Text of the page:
Throughout the world, jurisdictions [US: , Canada: , AUS: , UK: ] have passed a ban on the sales of puppies, kittens and sometimes rabbits, ferrets, pigs and other animals in retail stores unless procured from accredited shelters or rescues, also known as "adopt-only" ordinances, including the entire states of California and Maryland in the US; Victoria, Australia, and the four countries of the UK.
PMFUS counts all
New Jersey counties
1 country club)
which include bans in their resolutions of support, though they lack authority over businesses locally. Without the
, the ban count is
Resolution 2015-550, Mercer County, New Jersey
Minutes (page 71) ⇾
§Restrictions on the Sale of Animals
¶1A. A pet shop may only offer for sale those dogs and cats that the pet shop has obtained from or displays in cooperation with:
a). An animal care facility; or
b). An animal rescue organization
"[The ordinance] discourages and, in fact, prevents the sale of animals brought to our community under the most horrific circumstances that no community should ever condone."
—Jeff Nash, Camden County, New Jersey, Board Member, 9/2015.
A Note About Miami
Miami passed an ordinance on 7/27/17 that limits the sourcing of dogs and cats in retail stores, but allows for local backyard breeders to provide "products" to retail stores. This regulation is similar to one of the earliest strong restrictions tallied, in Sunrise County, Florida.
Since we know that breed-club breeders [e.g., Labrador Breeders of America] are under licensing restrictions to not sell to pet stores, which most of them wouldn’t do anyway, backyard breeders will be allowed to provide stores with pets: a puppy and kitten glut could ensue, stores might increase and a local pet mill problem could proliferate.
As of 3/2019, a search for puppy stores in Miami, unfortunately, bears this out.
We, therefore, have relegated this close-but-no-cigar ordinance to a strong restriction rather than a full ban.
Strong restrictions include ordinances that require pet stores to post breeder information on the cages of pets for sale and do not allow pets from mills that have had a USDA inspection violation in the past 2-5 years, variously. These are next to impossible to enforce, allow for business as usual and are dependent on consumers and watch dog organizations to report violations.
On the upside, when strong restrictions are proven to be repeatedly violated, it leaves a governing council or legislature no choice but to implement a total ban as is the case with the state of Maryland which passed restrictions in May 2016 and a full ban in April 2018.
If the jurisdictions with strong restrictions [US: , Canada: ] that are causing puppy stores to close or change to humane are included, the number of international jurisdictions with pet sales bans or strong restrictions is .
Bans With Stores
Jurisdictions cite the reasons for the ordinance as humanitarian/compassionate in nature since animals in puppy and kitten stores are virtually all sourced from large scale breeding operations, a.k.a. "puppy mills." Also frequently cited are issues of fraud as animals sold as pure-bred are sometimes not and animals born from sickly animals in pet mills can cost consumers in veterinarian and training bills. As costs rise, animals are all too frequently turned over to local, tax payer-funded shelters or sold online.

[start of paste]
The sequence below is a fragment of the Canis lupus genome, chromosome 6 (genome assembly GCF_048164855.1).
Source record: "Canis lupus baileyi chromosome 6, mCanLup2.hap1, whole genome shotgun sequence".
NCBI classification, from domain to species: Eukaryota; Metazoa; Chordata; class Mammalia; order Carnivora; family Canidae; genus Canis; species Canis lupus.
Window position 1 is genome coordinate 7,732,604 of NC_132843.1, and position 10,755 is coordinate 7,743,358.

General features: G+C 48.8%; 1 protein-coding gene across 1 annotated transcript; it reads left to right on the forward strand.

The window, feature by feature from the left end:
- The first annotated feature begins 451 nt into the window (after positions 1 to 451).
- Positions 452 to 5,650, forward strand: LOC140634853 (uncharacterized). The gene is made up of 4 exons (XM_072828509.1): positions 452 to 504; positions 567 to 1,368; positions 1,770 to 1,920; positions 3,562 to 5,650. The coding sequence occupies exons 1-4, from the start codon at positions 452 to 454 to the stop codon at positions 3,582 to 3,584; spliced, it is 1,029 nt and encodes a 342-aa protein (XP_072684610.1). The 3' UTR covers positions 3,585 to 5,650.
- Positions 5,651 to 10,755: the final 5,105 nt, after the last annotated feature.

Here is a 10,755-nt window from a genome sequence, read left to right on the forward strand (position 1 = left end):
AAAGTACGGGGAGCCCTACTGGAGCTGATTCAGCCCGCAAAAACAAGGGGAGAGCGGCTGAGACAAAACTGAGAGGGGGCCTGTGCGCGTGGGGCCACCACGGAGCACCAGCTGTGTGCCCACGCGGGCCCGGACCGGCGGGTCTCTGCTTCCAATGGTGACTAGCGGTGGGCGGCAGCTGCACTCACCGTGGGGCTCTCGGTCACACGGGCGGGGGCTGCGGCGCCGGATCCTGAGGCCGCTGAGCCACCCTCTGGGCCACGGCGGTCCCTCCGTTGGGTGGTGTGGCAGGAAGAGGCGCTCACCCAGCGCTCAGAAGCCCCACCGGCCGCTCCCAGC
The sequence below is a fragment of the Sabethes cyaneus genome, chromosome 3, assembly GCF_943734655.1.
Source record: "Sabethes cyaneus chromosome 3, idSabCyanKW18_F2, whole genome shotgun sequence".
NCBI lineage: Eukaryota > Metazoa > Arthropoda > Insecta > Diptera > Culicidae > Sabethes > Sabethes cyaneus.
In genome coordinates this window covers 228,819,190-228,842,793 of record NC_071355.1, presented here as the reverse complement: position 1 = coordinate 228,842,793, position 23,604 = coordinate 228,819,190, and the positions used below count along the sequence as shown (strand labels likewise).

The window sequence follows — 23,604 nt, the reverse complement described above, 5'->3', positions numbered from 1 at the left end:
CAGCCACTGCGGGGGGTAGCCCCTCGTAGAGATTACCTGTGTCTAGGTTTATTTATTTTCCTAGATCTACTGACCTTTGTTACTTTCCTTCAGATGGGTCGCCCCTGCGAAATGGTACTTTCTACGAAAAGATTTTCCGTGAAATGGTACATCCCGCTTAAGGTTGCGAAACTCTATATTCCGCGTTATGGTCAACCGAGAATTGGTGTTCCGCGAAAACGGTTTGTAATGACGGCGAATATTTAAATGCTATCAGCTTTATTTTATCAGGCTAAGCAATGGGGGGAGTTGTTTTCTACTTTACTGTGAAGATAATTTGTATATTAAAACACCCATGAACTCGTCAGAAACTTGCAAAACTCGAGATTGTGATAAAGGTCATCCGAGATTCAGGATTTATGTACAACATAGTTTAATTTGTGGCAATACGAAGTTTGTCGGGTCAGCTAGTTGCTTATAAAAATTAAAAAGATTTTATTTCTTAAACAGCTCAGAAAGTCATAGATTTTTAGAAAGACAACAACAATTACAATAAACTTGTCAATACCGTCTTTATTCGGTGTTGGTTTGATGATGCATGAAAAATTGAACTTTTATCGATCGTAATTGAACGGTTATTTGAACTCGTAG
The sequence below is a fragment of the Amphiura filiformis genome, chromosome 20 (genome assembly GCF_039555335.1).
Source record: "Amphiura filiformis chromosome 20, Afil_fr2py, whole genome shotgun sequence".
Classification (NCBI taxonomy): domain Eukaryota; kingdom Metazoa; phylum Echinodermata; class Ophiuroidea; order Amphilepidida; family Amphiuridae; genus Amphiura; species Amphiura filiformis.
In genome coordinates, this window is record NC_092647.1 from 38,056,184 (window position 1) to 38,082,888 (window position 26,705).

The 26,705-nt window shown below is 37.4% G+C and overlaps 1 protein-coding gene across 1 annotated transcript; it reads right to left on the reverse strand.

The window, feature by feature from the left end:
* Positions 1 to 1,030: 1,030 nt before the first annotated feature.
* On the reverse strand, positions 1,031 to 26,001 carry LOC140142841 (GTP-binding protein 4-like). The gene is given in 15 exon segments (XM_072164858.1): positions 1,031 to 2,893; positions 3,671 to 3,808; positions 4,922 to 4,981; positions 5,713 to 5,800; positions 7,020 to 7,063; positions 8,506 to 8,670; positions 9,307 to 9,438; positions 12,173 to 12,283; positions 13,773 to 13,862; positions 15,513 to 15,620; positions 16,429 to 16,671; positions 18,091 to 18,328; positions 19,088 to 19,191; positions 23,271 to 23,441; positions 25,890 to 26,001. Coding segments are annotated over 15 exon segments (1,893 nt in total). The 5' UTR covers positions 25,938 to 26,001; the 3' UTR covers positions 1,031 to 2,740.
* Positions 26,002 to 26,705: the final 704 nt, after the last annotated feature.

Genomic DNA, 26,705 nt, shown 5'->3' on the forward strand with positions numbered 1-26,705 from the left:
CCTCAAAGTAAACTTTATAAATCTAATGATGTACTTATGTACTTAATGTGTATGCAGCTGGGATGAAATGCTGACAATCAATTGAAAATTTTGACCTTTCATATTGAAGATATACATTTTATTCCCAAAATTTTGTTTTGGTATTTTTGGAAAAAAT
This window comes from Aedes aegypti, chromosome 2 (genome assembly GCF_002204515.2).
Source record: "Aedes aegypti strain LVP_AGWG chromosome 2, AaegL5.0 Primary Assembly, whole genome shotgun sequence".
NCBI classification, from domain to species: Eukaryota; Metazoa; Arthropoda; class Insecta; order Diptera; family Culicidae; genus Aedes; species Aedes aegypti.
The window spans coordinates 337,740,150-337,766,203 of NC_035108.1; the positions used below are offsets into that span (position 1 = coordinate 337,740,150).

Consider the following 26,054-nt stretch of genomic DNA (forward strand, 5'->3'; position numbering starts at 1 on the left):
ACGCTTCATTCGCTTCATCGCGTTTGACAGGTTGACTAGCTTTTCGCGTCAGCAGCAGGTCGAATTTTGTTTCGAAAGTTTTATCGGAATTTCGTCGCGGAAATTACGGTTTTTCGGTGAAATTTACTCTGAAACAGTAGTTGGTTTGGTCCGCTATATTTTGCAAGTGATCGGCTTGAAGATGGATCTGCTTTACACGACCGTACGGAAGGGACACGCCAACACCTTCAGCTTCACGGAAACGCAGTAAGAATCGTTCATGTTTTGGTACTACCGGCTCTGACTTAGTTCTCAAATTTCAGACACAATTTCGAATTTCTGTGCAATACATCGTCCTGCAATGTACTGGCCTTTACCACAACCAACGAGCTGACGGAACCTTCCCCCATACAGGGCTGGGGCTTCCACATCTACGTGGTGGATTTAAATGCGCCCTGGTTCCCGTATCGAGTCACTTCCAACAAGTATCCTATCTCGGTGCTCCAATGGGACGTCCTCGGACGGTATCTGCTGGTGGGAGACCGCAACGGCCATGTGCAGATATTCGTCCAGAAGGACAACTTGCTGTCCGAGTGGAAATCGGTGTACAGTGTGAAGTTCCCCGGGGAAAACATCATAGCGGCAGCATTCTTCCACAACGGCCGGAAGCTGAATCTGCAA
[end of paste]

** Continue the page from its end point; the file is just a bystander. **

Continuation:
By our count, at least bans have passed injurisdictions that had at least one operating store in them the majority of which were/are effective immediately. Some have limited grandfathering, usually 6 months, though state bans are usually effective in one year as are the 4 countrywide bans in the UK.
Noted on our my_locationGoogle Interactive Map with a red puppy head icon for cities and red location marker for counties.
Rabbit Sales Bans
jurisdictions name rabbits in their bans of retail sales including the state of California. Rabbits are often sourced from the same kind of reprehensible conditions as puppy and kitten mills, where profits are of greater concern than the animals' well-being.
Other Animal Sales Bans
Ban Prohibitions and Reversals
Prohibitions of Bans
State laws prohibit local bans.
We include the 2 Arizona and the 2 Ohio jurisdictions because our count is of bans that have passed, including those nullified by legislative (state) act.
Phoenix ban passed
Tempe ban passed
... Before the state legislature prohibited puppy store bans.
Toledo ban passed
Grove City ban passed
Details and jurisdiction information:
In May 2016, the Arizona legislature enacted a law prohibiting local communities from ending animal suffering by passing retail store restriction and ban ordinances, nullifying the 2 local bans that had been passed in Phoenix (12/13) and Tempe (02/16).
In December 2016, Ohio followed suit, nullifying two local bans in Toledo (12/13) and Grove City (03/16).
Both state laws created statewide strong restrictions on all stores, though those measures are ineffective.
Strong Restrictions summary ↑
We count all bans that were passed by community activists and regulatory bodies, therefore the state prohibitions have not altered our count of bans. Our count of bans passed includes the 4 bans passed in Arizona and Ohio.
NB: We have, however, removed from our count the Las Vegas ban passed in January 2016. The city council REVERSED their ban in November 2017.
So far, only
jurisdiction has made this mistake, noted on our
my_location Google Interactive Map ↑
with a black puppy head icon
Resolutions of Support
cities, counties and state departments have issued statements and resolutions of support toencourage other jurisdictionsto pass bans.
Details ↑ ….